The Siemens ED711FQ15E is another solid venting hob choice. With 4 cooking zones that each have a 17-stage power setting, on top of lots of other features, it’s a great option at a good price.

Main Features

  • Dual Lightslider. This feature lets you quickly and simply pick your cooking zone and temperature.
  • FryingSensor Plus. You’ll never burn food again! This feature makes cooking easier than ever.
  • PowerMove Plus. This feature makes it easy and intuitive to control the 3 heating zones.
  • FlexInduction. A great feature for flexible cooking, this allows you to use various sizes of pots and pans easily, safely and efficiently.
  • iQdrive. Efficient, effective, and quiet motor powers your extractor fan.

Pros

  • Greater cooking flexibility
  • Smooth, intuitive controls
  • Automatic pan recognition
  • High-performance fan

Cons

  • Slightly older model that could soon be replaced by a higher spec option

Check out the price and availability at:
Appliance City

7. Elica NikolaTesla Switch (Recirculating)

Elica NT-SWITCH BG RC

Style, function, and choice are the name of the game with the Elica NikolaTesla venting hob. A sleek look is combined with a choice of extraction: recirculating or vented. Typically, people choose recirculating hobs, as vented hobs are a headache to install and can require extensive building work. Either option is great, but if easy installation is the name of the game, I’d recommend the recirculating extraction model.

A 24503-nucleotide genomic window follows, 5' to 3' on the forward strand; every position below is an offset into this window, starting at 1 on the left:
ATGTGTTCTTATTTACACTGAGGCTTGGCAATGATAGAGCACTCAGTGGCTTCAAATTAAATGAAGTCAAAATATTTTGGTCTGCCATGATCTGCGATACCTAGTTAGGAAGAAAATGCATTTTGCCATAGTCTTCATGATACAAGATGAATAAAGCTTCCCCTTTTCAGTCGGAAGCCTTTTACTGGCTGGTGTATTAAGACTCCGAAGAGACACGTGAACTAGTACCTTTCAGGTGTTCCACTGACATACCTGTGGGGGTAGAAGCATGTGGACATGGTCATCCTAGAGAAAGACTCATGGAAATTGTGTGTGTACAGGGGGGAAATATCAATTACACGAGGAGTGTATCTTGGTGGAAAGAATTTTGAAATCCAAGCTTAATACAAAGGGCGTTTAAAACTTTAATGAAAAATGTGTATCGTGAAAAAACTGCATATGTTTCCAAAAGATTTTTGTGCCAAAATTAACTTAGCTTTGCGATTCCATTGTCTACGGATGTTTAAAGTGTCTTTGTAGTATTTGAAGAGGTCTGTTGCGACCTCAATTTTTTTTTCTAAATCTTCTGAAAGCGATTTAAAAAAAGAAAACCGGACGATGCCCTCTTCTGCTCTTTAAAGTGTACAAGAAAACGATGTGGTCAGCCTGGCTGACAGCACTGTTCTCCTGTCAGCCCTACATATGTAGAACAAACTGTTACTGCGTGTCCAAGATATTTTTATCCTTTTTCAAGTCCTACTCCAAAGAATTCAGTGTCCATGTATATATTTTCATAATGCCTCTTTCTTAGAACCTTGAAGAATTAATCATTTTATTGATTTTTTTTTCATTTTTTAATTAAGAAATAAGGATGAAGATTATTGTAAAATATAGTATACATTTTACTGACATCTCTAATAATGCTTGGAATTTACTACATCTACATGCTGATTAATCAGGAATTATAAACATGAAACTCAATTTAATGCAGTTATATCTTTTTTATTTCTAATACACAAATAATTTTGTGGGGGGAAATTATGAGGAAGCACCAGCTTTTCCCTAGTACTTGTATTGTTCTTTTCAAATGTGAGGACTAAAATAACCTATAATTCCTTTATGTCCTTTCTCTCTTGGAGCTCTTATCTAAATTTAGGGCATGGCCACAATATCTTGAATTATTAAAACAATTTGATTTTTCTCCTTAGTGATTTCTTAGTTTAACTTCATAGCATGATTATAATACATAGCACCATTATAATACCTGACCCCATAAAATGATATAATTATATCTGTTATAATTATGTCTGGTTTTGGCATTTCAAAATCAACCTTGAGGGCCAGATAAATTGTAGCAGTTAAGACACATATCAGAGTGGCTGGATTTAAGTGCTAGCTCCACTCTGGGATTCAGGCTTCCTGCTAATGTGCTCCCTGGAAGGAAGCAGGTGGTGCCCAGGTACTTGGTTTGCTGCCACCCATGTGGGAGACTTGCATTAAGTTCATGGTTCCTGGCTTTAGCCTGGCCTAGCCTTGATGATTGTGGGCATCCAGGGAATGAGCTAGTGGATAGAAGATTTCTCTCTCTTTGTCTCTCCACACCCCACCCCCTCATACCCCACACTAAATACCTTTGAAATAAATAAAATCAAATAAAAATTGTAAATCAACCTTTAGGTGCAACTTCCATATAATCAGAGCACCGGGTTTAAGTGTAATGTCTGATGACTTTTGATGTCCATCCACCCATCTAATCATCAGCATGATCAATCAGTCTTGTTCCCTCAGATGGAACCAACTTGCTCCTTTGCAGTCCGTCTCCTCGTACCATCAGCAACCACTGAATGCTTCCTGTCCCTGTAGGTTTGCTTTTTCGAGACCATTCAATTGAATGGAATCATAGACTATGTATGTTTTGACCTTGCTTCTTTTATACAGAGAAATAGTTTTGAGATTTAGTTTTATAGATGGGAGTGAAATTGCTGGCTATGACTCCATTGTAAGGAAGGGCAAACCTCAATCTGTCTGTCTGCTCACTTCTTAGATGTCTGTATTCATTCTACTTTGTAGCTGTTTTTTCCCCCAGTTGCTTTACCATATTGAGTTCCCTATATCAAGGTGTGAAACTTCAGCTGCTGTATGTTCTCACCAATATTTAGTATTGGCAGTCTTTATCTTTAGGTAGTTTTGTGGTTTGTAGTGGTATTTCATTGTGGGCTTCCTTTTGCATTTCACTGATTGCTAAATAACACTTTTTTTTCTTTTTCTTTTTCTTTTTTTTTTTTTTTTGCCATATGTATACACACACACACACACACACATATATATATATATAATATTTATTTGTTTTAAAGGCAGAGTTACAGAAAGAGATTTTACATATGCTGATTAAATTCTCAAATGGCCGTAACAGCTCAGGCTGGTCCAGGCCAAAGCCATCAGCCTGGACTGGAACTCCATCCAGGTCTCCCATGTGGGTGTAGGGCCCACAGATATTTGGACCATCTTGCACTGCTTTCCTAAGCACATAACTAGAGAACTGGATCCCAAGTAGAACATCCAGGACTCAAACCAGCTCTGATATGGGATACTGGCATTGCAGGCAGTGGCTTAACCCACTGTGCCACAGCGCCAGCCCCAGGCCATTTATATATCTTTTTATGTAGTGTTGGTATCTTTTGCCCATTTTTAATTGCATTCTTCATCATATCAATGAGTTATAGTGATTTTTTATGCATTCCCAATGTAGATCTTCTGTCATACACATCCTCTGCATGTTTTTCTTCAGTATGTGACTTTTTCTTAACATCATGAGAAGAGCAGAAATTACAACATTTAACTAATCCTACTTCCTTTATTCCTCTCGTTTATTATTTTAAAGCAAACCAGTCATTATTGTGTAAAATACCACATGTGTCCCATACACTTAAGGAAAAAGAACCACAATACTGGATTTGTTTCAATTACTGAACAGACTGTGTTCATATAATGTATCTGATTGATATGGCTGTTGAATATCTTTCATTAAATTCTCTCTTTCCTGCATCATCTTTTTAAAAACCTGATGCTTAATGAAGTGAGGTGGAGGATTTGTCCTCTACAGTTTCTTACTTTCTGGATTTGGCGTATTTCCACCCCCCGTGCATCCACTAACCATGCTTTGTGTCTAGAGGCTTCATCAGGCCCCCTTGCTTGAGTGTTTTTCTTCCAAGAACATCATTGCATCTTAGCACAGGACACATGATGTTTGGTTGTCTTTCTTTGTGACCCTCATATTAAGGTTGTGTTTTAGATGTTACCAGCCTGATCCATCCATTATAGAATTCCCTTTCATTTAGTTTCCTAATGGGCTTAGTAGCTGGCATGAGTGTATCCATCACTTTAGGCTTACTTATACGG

Main Features

  • Airmatic smart technology. With this feature, you’ll never have to adjust the extraction speed. Clever sensors detect how much extraction is needed based on what you are cooking and the fume quality produced.
  • Pan Detection. Your cookware is automatically detected when placed in the cooking zone.
  • Bridge Zones. Cooking zones can be merged to accommodate larger pots and pans. Perfect for when you have the whole family around and need a bit more capacity.
  • Nine power levels and power booster. This allows you to make the most of your 4 zones for quick and efficient cooking.

Pros

  • Efficient, reusable filters that last for up to five years
  • Powerful extraction, quietly done
  • A+ energy rating
  • Fun design with built-in fan cover

Cons

  • Some reports of design flaws in the glass fixings
  • Can be slow with after-sales service

Compare the price and availability at:
AO.com
Appliance City

8.  BORA Basic Surface Induction Hob With Integrated Extractor

If it’s space, convenience and style that you’re after, then the BORA basic venting hob is the one for you. With a smart design that maximises space for cooking and an attractive circular fan, you’ll enjoy this hob switched off and on. It’s also family-friendly, with easy-to-clean filters and a quiet extraction fan.

Main Features

  • Automatic extractor control. No need to worry about speed. The automatic controls detect how much extraction is needed, so you don’t have to.